You Make Me Feel Like Dancing: South Asian Cultural Week Brings Banghra, Bollywood to Colgate

 

 

Jess Mawhirt

Last week, the South Asian Culture Club (SACC) sponsored a number of events during its first South Asian Culture Week.

One didn’t have to be in the club or know anything in particular about South Asian culture to take part in the event. From movies to dance parties and performances, always with tons of South Asian food, SACC wanted South Asian Culture Week to give students the opportunity to experience another culture for themselves.

“We felt this experience would be a great addition to the liberal arts education we receive, as it served to broaden the students’ outlooks,” co-president of SACC junior Shreyas Mehta said.

The week kicked off Thursday night at 7:00 with a film screening of “Monsoon Wedding” in Love Auditorium. This film told the story of a last-minute arranged marriage in New Delhi and was a Golden Globe nominee for Best Foreign Film. The film traced five stories about love, class boundaries, family drama and morality.

SACC chose this film thinking that audience members would be able to connect to its more Western aspects while learning about a different style of filmmaking.

The next event was the “Bhangra Sutra” dance party on Friday night at the Ralph J. Bunche Peace Studies and International Relations House.

Once inside, partygoers found a dimly lit crowded dance floor, Indian food and DJ Amar blasting a mix of hip-hop and Bhangra, a popular style of dance music from India.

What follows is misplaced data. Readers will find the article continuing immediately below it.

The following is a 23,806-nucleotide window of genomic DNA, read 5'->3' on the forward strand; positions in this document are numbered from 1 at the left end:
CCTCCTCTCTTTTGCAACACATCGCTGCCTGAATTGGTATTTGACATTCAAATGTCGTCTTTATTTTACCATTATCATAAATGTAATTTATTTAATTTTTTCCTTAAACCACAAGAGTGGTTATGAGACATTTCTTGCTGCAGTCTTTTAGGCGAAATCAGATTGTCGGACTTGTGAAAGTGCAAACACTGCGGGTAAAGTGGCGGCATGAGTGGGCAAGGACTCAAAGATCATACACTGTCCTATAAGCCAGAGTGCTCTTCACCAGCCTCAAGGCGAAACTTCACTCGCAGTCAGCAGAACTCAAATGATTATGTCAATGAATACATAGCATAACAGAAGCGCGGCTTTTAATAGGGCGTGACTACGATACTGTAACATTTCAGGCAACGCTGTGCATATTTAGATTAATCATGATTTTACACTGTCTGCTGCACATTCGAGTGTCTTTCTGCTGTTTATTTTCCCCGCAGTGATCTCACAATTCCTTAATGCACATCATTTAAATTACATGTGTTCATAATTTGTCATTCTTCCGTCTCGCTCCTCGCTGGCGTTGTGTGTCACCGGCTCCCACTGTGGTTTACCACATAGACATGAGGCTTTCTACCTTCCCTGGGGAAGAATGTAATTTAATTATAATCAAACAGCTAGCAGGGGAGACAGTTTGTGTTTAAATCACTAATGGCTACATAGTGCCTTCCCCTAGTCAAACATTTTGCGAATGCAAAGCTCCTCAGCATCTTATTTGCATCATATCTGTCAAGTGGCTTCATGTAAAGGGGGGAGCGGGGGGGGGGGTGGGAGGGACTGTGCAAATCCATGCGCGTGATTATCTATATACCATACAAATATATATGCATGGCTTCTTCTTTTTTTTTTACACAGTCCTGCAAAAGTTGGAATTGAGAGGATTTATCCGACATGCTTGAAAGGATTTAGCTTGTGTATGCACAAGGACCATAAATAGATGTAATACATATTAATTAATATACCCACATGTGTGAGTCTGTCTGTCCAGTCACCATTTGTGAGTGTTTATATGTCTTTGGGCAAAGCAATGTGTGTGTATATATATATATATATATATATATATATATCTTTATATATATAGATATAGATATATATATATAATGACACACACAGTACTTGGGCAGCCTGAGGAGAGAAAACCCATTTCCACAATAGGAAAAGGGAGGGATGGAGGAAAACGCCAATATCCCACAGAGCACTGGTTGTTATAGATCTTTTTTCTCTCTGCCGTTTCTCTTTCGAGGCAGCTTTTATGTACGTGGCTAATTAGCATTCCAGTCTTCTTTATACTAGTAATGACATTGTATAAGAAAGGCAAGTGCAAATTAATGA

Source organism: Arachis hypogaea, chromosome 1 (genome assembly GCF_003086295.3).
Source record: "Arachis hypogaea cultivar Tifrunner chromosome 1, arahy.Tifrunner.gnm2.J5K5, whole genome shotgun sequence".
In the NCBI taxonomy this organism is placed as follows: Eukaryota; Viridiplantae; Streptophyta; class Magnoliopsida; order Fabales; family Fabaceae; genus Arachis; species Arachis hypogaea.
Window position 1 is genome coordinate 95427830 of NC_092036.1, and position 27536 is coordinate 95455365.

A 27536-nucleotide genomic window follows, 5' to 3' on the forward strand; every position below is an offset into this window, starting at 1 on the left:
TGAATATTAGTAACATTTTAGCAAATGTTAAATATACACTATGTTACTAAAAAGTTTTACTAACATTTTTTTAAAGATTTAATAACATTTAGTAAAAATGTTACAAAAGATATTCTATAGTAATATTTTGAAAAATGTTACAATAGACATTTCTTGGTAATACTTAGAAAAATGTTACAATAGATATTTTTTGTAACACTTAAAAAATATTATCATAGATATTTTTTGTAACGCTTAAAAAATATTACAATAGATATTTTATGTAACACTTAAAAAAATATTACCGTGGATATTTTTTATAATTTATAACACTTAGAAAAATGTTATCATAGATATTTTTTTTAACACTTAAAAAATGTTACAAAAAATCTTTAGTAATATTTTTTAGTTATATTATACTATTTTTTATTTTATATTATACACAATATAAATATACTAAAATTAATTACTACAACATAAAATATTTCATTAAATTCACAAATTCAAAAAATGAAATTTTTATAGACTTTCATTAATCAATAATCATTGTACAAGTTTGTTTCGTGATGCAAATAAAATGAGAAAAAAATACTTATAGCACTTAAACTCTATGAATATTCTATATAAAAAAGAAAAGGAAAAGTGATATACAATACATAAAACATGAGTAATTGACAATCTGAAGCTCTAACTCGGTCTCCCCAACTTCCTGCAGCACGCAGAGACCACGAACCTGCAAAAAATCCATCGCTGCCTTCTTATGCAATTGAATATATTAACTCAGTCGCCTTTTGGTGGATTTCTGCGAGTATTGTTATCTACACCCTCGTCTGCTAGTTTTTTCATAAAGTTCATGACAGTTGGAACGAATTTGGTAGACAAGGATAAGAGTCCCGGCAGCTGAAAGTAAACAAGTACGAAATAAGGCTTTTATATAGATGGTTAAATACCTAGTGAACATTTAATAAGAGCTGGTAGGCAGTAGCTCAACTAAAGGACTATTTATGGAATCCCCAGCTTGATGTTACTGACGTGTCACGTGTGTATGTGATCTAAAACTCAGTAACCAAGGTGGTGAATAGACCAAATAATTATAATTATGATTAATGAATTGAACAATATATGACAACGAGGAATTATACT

On Saturday, the Siena College Dance Troupe performed Bollywood Blockbuster in the chapel.

“The Siena College group did a great job of blending traditional Bhangra moves with hip-hop steps and flips and cartwheels,” senior Anand Kapur said. “I was definitely dancing in my seat during the performance, and in the aisles towards the end.”

The Hindu Students Association held a puja (prayer) service for Diwali, the Hindu festival of lights, in the Coop TV room on Sunday evening.

On Monday night at 7:30 in Love Auditorium, SACC sponsored Neal Katyal. the John Carroll Professor at Georgetown Law, who spoke about “Guantanamo, the Supreme Court, and the Rule of Law.”

Recently, Katyal led the counsel for Salim Hamden in the Supreme Court Case Hamden v. Rumsfeld. Hamden, allegedly Osama bin Laden’s driver, is currently being held at the Guantanamo Bay detention center. Katyal helped ensure that Guantanamo inmates would receive a free and fair trail in the U.S. judicial system when the Court ruled that military trials were against the U.S. Constitution.

“We chose Neal Katyal because he draws elegant connections between being raised as the son of immigrant parents and his fight for democracy,” Mehta said. “We felt that this depicted the important role that South Asians played in the political process, and was a great opportunity for Colgate to experience a great speaker.”

Colgate responded warmly to Kaytal. Although the attendance was less than expected, the 175 or so attendants of the lecture were very appreciative.

“The standing ovation at the end of his talk, and the barrage of interesting questions that followed, was a great indication of the success of Neal Katyal’s talk and his message to the Colgate community,” Mehta said. “His fascinating story and his passion for social justice definitely served to inspire everyone in the audience.”

Kapur echoed this sentiment.

“Professor Katyal showed us what the ‘little guy’ could accomplish if he believed he was right and had enough faith in himself to prove it to the rest of the world,” he said.

The next and final event was South Asian Food night at Frank Dining Hall, complete with decorations and an opportunity to get henna tattoos.

SACC considers the week an overall success, but they are looking to make next SACC Week even better.

“This was our inaugural South Asian Week,” Mehta said, “and our experience will help us make this a bigger and better event next year.”